Cardiac Rhythm Management
Articles Articles 2016 September


DOI: 10.19102/icrm.2016.070906


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Dear Readers,

This issue of the Journal contains many interesting articles. I would like to highlight the one by Singh et al. entitled Multipoint Pacing Therapy in Cardiac Resynchronization Therapy Non-responder Patient. The authors describe the case of a patient with a history of severe ischemic cardiomyopathy and a left ventricular ejection fraction of 21%, who underwent the implantation of a biventricular ICD as a part of a clinical study. Initially conventional biventricular pacing was performed followed by multipoint (MPP) programming at 3 months. The patient failed to respond to conventional cardiac resynchronization therapy and had a heart failure hospitalization while undergoing biventricular pacing. Interestingly, there was a marked clinical and echocardiographic response when MPP cardiac resynchronization was turned on.

The rate of non-responders with conventional biventricular pacing has been reported to be as high as 30% in some studies. Many techniques and technologies have been developed with the aim of reducing the rate of non-responders. One of these technologies is multipoint pacing, the idea of which is not new. In 2007, Yoshida et al. demonstrated the superiority of pacing from 2 RV leads and an LV lead when compared to conventional biventricular pacing. Other studies that followed confirmed the early findings and showed the benefit of using 2 LV leads. All these early studies however employed multiple leads in the ventricles which can be cumbersome. More recently multisite pacing from one LV lead became available and many studies showed its benefit, including the MORE-CRT study. Studies enrolling a small number of patients showed that multisite is associated with improved dP/dt, QRS duration, NYHA class, LV dimension, LV EF, and LV dyssynchrony. The largest study in this field is the MultiPoint Pacing (MPP) IDE Study, which enrolled close to 500 patients. The study met its primary end point of non-inferiority of MPP when compared to conventional biventricular pacing and showed that MPP with > 30 mm cathode spacing improved responder rate.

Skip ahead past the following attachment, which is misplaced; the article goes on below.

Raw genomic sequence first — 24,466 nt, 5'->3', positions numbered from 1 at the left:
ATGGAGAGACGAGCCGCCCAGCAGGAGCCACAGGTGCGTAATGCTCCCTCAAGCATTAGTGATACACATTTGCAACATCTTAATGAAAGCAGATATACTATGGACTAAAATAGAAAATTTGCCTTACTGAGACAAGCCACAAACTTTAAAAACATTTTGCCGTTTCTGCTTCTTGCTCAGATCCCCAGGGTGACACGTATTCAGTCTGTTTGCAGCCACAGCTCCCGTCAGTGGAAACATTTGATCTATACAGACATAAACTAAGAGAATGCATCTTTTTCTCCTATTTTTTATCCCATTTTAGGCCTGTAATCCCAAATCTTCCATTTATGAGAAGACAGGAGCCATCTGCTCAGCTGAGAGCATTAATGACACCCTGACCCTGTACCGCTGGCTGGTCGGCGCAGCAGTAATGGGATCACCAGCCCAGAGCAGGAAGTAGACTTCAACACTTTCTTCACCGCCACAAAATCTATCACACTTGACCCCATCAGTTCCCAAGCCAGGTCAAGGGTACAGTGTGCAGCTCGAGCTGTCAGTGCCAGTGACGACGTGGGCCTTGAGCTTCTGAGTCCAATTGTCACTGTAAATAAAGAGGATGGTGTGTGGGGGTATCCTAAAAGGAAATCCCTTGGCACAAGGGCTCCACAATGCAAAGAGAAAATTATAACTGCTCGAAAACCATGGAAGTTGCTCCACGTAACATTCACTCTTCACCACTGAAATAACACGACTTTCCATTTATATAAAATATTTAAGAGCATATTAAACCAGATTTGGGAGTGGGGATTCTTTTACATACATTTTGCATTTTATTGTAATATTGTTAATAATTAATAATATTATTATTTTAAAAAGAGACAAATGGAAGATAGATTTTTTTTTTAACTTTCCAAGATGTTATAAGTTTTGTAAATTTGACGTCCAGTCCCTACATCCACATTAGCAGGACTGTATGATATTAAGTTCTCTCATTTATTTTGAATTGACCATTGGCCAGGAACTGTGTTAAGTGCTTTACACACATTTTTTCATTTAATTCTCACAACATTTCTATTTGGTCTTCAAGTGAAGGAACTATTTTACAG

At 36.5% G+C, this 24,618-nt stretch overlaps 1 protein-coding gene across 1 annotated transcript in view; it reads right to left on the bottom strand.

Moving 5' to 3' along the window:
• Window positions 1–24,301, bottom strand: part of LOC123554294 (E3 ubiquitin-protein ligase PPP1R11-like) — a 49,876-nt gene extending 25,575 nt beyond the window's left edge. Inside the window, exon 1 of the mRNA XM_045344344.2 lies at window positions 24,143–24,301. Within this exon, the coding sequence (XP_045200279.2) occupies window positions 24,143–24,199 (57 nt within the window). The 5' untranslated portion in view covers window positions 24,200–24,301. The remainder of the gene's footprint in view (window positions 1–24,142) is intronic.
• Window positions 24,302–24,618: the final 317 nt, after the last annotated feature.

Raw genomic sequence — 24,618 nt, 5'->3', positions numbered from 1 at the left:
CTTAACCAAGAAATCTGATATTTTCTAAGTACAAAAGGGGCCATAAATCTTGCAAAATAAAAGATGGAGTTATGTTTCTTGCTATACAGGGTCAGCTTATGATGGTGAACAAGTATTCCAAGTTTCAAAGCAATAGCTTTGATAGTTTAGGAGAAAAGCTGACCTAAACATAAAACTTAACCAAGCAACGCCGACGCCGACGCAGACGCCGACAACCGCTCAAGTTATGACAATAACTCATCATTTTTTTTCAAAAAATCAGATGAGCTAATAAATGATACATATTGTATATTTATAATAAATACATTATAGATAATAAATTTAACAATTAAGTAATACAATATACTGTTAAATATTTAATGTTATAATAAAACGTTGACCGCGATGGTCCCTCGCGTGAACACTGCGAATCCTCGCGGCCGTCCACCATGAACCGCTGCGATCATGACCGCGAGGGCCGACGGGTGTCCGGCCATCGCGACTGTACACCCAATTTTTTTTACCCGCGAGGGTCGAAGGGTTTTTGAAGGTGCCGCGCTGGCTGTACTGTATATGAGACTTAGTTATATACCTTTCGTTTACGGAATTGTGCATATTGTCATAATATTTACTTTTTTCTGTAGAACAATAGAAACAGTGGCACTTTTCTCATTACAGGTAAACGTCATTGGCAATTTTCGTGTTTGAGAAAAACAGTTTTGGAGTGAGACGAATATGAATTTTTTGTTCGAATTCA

The studies mentioned above and others clearly highlight the possible important role of multisite pacing in improving cardiac resynchronization therapy. It is crucial however to remember that this is a relatively new technology and more prospective studies are needed to better understand its value and define the patient population where it would be most beneficial.

As always, I hope that you find this issue of the Journal beneficial to you and your practice.


Moussa Mansour, MD, FHRS, FACC
The Journal of Innovations in Cardiac Rhythm Management
Director, Cardiac Electrophysiology Laboratory
Director, Atrial Fibrillation Program
Massachusetts General Hospital Boston, MA